The Italian Job: In Short Supply for the Young

 

A few years back, I was enjoying rural Piedmont, Italy. Barolo wine country. But even in this delectable environment, as the sun sets, the sense of safety and peace disappears.

Rowdy youth on motorbikes start revving up the main street. To hang out in the piazza. They’re probably harmless. Still, any such aimless yet energetic group has the power to intimidate tourists.

Italy is Europe’s second-largest manufacturer and runs some of the largest trade surpluses in the world. Yet it suffers from the worst possible economic blight on a nation’s performance. Very high youth unemployment.

 

Italy’s lost generation. Source: Daily Beast

 

Almost 1 in 3 Italians aged 20 to 34 do nothing. The country has the highest rate of NEETs (neither in employment nor in education and training) in Europe. Many still live at home.

The number would be even higher if more than 2 million of them had not left the country since 2008. In search of better opportunities.

How did such a dynamic export country get it so wrong when it comes to employment? And what are the lessons for other economies and investors?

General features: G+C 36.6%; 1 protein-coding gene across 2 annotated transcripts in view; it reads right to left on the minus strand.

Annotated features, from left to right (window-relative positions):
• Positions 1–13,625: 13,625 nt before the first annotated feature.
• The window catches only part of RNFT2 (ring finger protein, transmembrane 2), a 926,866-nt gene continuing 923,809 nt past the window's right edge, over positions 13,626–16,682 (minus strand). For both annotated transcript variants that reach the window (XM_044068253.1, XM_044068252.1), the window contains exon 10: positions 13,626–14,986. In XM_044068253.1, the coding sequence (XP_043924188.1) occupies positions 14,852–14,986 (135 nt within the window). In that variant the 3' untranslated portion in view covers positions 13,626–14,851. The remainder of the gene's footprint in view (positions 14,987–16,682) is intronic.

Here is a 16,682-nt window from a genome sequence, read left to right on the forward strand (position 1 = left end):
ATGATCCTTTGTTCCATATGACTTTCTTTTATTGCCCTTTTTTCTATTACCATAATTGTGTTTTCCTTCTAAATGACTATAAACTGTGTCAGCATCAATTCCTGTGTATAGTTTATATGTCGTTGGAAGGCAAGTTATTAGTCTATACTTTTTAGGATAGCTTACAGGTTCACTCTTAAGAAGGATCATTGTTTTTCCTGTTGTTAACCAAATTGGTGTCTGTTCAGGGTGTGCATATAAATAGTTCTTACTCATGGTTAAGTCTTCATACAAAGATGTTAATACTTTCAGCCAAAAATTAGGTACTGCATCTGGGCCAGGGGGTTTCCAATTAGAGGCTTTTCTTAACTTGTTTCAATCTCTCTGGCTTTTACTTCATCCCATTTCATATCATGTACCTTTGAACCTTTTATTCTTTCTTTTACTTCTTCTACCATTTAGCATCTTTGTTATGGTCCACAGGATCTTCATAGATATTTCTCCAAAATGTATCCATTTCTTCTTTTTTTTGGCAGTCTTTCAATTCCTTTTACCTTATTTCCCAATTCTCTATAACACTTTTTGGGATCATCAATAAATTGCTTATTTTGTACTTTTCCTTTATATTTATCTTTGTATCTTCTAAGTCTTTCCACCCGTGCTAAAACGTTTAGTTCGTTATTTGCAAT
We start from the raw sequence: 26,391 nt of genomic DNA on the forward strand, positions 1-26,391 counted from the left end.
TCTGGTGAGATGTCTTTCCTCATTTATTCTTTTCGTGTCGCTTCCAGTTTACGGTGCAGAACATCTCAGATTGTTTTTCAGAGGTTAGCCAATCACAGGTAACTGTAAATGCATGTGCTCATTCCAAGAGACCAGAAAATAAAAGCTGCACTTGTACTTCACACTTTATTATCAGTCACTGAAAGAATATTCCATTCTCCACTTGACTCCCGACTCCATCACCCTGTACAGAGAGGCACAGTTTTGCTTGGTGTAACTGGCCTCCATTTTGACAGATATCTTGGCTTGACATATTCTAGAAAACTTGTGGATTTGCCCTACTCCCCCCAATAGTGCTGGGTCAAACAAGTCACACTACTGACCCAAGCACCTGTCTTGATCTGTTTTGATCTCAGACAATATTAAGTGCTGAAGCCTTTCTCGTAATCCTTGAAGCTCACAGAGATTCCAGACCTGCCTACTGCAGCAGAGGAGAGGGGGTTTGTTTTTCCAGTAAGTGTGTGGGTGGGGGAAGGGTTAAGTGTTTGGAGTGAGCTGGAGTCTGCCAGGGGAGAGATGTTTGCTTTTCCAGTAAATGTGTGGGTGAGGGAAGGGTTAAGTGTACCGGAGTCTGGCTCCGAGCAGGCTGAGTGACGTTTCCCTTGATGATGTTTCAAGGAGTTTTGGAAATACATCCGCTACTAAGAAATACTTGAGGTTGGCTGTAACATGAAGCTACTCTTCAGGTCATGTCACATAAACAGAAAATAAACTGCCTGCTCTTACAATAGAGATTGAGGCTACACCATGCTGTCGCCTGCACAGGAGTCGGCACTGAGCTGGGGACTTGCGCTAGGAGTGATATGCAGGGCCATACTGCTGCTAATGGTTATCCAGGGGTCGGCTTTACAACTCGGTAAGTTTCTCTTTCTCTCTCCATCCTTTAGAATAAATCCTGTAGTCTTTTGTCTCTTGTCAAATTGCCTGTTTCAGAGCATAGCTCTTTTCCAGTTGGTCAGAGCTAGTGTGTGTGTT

A self-fulfilling prophecy

 

The key issue is that many young Italians fail to reach financial independence. In 2018, two-thirds of those aged 18-34 still lived with their parents. A far higher rate than in other developed economies.

As you might expect, this prevents many from having their own children. It suppresses the usual pattern of demand created by new households. The fertility rate drops, the population continues to age and diminish. And the economy becomes more reliant on exports and savings.

 

What has caused this problem?

 

Unemployment is a greater blight than inflation, since it signals an economy is unable to use its productive capacity.

One problem that keeps coming up in Italy is that many young people are ‘overqualified’.

A polite way of saying that their education, focused on theory, has not prepared them for the workplace. Many graduates favour the arts, when the productive demand is for STEM (science, technology, engineering, and maths).

The other issue is that many of Italy’s exporters are family businesses with low levels of productivity. Hiring tends to be more nepotistic. They are concentrated in the more prosperous north of the country.

And since the introduction of the euro, many have failed to compete pricewise with competitors like Germany. Whereas, before, the country was able to lower the lire to be more competitive.

Then there is the familiar Southern European problem of excessive bureaucracy. And corruption fuelling high levels of tax avoidance.

In such environment, it is hard to fund an agile public education system. Let alone ensure students are prepared for the complex set of economic circumstances they will face.

 

 

Lessons from Italy

 

As one of the oldest countries in the world, you would think Italy has had time to learn these lessons. But it has also had time to build up the baggage of the past, which can be more difficult to shake free of. Especially when youth enter a cycle of mismatched training, failure to launch, and fertility decline.